Understanding How Programs Think

Covering the differences

If you've read our blogs, especially the ones written by yours truly, you know there's an insane amount of different programming languages. To the every day non-developer, they probably all look the same, even those that are fundamentally different like, say PHP and the original "C", will look equally analogous to gibberish. But once you get started learning, you realize how much they all tend to differ from one another. Or do they?

The main difference is, sorry to disappoint, something called Syntax. And that's really it. Languages like PHP or JavaScript will use the semicolon and the end of a statement, where something like Python or Ruby doesn't. Object-oriented or procedural, or even functional style, how things are handled, things will be different from one language to another. But programming languages are not entirely unlike spoken languages. Sure, English to Spanish is very different. But if you speak to someone who has at least studied multiple Latin-based languages, they'll tell you that Spanish, Italian, and even French are all very similar. Some may even argue that someone can speak Spanish to an Italian, and the Italian can understand at least the basics of what is being said.

Fortunately, the same can also be said for programming. Everything, or at least damn-near everything, is based off the grandfather of all programming languages, "C". And because of this, nearly all programming languages share the same basic fundamentals. So let's take a look at some of these.

Storing Data

So you have two main ways to do this, but it basically comes down to really just one. The "variable" is what we call it, and it's exactly what it sounds like. It can hold a 'variable' that can be anything you want it to. Let's say you want to have a prompt load on a web page asking for someone's first name, so you can put that first name throughout the page to make it feel more personal. Well, you can just take whatever they enter and save it as a variable called "name". So then, any time you use the variable of 'name', it will display whatever they put in the box.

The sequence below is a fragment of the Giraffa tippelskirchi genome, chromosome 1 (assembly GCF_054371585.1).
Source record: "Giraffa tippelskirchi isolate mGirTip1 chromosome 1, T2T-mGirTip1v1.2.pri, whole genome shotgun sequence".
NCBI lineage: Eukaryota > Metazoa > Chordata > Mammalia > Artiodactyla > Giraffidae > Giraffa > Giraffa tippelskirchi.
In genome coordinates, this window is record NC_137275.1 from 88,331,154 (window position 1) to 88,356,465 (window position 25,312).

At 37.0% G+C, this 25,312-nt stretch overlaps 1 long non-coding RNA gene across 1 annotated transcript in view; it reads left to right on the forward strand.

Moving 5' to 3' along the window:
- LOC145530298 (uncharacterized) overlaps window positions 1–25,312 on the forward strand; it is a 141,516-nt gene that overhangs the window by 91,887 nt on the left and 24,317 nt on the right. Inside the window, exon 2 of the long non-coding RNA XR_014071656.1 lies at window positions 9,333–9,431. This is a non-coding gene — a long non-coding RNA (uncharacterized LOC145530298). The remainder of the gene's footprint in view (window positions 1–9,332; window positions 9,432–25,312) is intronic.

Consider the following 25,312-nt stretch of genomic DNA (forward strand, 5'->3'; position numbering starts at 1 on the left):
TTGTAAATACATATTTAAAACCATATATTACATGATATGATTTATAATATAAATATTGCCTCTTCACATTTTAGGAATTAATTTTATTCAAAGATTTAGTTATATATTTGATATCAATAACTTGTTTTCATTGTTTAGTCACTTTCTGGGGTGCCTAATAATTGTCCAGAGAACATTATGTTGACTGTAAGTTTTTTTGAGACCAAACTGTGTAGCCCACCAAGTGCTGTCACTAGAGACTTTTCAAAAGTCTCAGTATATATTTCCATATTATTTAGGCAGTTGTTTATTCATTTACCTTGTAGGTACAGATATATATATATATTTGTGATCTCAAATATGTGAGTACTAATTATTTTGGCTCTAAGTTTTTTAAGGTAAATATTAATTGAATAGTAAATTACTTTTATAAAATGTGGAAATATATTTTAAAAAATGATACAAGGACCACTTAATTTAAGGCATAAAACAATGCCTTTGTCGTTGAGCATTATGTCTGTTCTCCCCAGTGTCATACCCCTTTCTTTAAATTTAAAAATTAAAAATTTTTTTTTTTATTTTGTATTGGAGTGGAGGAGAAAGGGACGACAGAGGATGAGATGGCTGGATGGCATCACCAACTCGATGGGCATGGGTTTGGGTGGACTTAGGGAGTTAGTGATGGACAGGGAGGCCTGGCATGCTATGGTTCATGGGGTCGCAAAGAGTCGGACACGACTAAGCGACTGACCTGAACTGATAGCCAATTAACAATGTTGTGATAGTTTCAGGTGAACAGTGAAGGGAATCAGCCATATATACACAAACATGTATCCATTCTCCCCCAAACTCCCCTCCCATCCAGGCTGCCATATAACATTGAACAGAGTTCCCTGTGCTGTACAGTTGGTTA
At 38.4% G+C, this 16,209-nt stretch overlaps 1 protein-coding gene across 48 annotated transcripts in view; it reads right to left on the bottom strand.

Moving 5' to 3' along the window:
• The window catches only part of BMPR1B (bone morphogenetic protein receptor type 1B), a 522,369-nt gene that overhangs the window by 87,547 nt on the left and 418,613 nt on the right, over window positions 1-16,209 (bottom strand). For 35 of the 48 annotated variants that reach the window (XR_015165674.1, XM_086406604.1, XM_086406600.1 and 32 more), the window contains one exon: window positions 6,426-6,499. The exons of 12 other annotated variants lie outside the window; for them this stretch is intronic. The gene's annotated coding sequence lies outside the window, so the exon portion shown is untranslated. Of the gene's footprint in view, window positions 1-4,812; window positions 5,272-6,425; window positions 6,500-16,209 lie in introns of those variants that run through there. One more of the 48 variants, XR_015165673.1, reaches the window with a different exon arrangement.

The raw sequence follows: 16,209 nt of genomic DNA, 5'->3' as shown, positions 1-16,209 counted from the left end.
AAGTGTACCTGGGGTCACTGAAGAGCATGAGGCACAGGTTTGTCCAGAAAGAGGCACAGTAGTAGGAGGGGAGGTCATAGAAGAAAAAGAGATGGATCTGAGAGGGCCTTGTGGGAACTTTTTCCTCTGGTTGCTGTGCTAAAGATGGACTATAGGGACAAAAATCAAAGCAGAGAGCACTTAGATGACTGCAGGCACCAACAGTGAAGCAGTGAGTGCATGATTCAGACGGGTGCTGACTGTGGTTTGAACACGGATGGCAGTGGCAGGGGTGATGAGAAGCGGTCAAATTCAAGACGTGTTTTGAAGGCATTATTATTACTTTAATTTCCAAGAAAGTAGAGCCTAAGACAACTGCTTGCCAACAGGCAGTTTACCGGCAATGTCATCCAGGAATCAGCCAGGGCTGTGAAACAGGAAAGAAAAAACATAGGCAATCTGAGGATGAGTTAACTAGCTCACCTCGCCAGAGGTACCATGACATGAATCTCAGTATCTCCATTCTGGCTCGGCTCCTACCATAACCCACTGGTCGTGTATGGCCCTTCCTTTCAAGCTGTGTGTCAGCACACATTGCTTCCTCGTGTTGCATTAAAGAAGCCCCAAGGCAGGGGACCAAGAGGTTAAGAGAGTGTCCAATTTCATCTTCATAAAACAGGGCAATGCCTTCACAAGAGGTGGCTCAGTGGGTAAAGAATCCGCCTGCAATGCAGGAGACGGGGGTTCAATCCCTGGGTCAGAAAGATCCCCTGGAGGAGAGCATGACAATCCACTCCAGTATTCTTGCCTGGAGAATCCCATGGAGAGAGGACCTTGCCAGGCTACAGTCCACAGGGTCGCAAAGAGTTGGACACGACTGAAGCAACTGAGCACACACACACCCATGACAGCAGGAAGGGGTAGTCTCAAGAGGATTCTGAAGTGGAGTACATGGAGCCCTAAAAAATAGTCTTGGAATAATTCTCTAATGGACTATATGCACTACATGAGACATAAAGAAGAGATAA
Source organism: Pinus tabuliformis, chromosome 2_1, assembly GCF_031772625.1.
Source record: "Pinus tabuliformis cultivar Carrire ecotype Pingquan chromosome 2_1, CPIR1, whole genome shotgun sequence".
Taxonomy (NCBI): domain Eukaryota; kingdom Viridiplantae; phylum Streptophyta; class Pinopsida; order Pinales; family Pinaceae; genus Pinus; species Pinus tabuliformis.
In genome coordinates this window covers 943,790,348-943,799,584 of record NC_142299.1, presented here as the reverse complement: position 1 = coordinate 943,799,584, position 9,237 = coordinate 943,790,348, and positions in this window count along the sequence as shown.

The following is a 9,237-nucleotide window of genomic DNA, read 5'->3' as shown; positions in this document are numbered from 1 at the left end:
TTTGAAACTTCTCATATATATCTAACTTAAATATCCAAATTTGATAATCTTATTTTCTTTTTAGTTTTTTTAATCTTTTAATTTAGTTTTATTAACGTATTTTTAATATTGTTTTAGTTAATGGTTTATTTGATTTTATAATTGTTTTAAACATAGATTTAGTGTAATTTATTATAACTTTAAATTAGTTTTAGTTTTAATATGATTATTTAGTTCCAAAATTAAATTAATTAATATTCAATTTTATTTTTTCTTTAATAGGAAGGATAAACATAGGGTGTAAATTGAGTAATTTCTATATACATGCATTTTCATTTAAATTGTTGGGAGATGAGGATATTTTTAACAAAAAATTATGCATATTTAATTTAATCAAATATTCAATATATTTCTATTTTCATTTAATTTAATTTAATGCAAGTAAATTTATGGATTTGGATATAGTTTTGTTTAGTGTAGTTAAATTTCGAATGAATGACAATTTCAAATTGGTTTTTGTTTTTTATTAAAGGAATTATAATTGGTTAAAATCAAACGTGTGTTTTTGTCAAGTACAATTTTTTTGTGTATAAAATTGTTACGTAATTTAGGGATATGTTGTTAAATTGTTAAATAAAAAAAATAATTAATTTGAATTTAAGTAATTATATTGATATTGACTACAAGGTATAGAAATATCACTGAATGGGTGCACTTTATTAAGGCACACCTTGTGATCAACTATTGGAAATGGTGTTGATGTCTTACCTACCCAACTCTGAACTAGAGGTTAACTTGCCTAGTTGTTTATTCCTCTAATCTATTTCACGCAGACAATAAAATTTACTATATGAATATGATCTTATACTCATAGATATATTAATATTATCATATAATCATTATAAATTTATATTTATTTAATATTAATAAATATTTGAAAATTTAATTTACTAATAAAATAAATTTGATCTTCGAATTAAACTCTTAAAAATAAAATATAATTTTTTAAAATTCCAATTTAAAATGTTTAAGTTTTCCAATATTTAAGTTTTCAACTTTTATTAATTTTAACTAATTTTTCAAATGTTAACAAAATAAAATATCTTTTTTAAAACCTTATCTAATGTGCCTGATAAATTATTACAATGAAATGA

Some variables can be set to arrays (or objects) that can be thought of as a sort of "super" variable. Though that's not what we call it, we just go with variable. But you can use something called an "associative" array that can store multiple things. Let's say you want to store someone's first name, last name, and Date of Birth in one variable, you can do that. Then you can call it by typing "person.firstname" (syntax may vary) that will print out the first name of the person variable. Pretty cool, yeah?

Conditional Logic

So you want a program to do something, but you only want it to do something sometimes. Let's say you want your website to display content based on the user's age. Well, use a prompt to have them enter their age, then you can have the program check to see if it's over a certain age. it would look something like this.

if (age >= 18) {
 alert("You can legally vote!");
} else {
 alert("Sorry, you can't vote yet...");
}

This little snippet here will cause a different alert window to pop up depending on the age of the visitor. If their age is greater than ( > ) or equal to ( = ) 18, then we tell them that they're old enough to vote. "Else", basically meaning the default behavior, is to says that they're not old enough yet. It can get more complex than this for sure, but as for the fundamentals, it really is this simple. Also, notice the semicolons at the end of the two alert functions. That's letting the computer/browser know that we're done with that statement and it's time to move on to the next statement. It's like the period, but for programming sentences.

Looping Through Data

So above, I mentioned associative arrays and how they are basically a variable with multiple values saved to it. Well, you can also have an "indexed" array that is just a numbered list of values. Oddly enough, it starts at zero rather than one, but other than that, you can loop through and just display data. Let's say you have a list of grocery items. It'll look something like this.

groceries = ['milk', 'eggs', 'bread'];

Now, let's say you wanted to loop through all of them. You can build a loop that goes through each item and displays them on the screen as an individual item, and have it look something like this.

  • milk
  • eggs
  • bread

I'm not going to bother showing a loop code block in action, because they can be a little more intense (depending on the language) as they can have a few too many moving parts. This is especially true someone who is just getting started and hasn't been through the true fundamentals of programming.

That's All For Now, Folks

So there you have it. You know the basics of how programs store data, what a loop will do for you, and even how to limit your program to more condition-specific situations. Stay tuned for a follow up where we discuss a few more aspects of programming, and possibly even show you some more detailed examples, including how to put all of the concepts together to make a solid (albeit simple) application!